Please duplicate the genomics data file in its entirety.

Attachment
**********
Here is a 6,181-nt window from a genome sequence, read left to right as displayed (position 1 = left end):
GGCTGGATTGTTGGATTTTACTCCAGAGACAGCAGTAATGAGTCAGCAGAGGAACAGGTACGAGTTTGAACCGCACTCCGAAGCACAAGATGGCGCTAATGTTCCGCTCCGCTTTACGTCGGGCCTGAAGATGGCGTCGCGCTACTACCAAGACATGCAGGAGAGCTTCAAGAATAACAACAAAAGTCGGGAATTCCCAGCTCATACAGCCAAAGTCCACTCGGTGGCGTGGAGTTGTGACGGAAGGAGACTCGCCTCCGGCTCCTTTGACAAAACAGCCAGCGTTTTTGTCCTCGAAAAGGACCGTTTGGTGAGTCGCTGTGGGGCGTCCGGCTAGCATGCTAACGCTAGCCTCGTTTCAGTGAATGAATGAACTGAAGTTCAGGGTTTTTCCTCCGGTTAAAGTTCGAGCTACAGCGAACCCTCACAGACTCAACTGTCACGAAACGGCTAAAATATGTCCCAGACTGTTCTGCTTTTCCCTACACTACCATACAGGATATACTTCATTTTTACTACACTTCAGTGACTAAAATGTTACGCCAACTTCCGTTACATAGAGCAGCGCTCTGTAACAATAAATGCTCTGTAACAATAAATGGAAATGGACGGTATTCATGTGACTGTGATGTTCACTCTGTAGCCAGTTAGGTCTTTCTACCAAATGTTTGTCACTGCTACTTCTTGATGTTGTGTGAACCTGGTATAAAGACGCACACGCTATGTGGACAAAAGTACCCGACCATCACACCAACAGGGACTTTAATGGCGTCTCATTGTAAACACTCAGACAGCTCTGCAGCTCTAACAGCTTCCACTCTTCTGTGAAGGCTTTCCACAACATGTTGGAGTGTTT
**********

Here is a 6,181-nt window from a genome sequence, read left to right as displayed (position 1 = left end):
GGCTGGATTGTTGGATTTTACTCCAGAGACAGCAGTAATGAGTCAGCAGAGGAACAGGTACGAGTTTGAACCGCACTCCGAAGCACAAGATGGCGCTAATGTTCCGCTCCGCTTTACGTCGGGCCTGAAGATGGCGTCGCGCTACTACCAAGACATGCAGGAGAGCTTCAAGAATAACAACAAAAGTCGGGAATTCCCAGCTCATACAGCCAAAGTCCACTCGGTGGCGTGGAGTTGTGACGGAAGGAGACTCGCCTCCGGCTCCTTTGACAAAACAGCCAGCGTTTTTGTCCTCGAAAAGGACCGTTTGGTGAGTCGCTGTGGGGCGTCCGGCTAGCATGCTAACGCTAGCCTCGTTTCAGTGAATGAATGAACTGAAGTTCAGGGTTTTTCCTCCGGTTAAAGTTCGAGCTACAGCGAACCCTCACAGACTCAACTGTCACGAAACGGCTAAAATATGTCCCAGACTGTTCTGCTTTTCCCTACACTACCATACAGGATATACTTCATTTTTACTACACTTCAGTGACTAAAATGTTACGCCAACTTCCGTTACATAGAGCAGCGCTCTGTAACAATAAATGCTCTGTAACAATAAATGGAAATGGACGGTATTCATGTGACTGTGATGTTCACTCTGTAGCCAGTTAGGTCTTTCTACCAAATGTTTGTCACTGCTACTTCTTGATGTTGTGTGAACCTGGTATAAAGACGCACACGCTATGTGGACAAAAGTACCCGACCATCACACCAACAGGGACTTTAATGGCGTCTCATTGTAAACACTCAGACAGCTCTGCAGCTCTAACAGCTTCCACTCTTCTGTGAAGGCTTTCCACAACATGTTGGAGTGTTT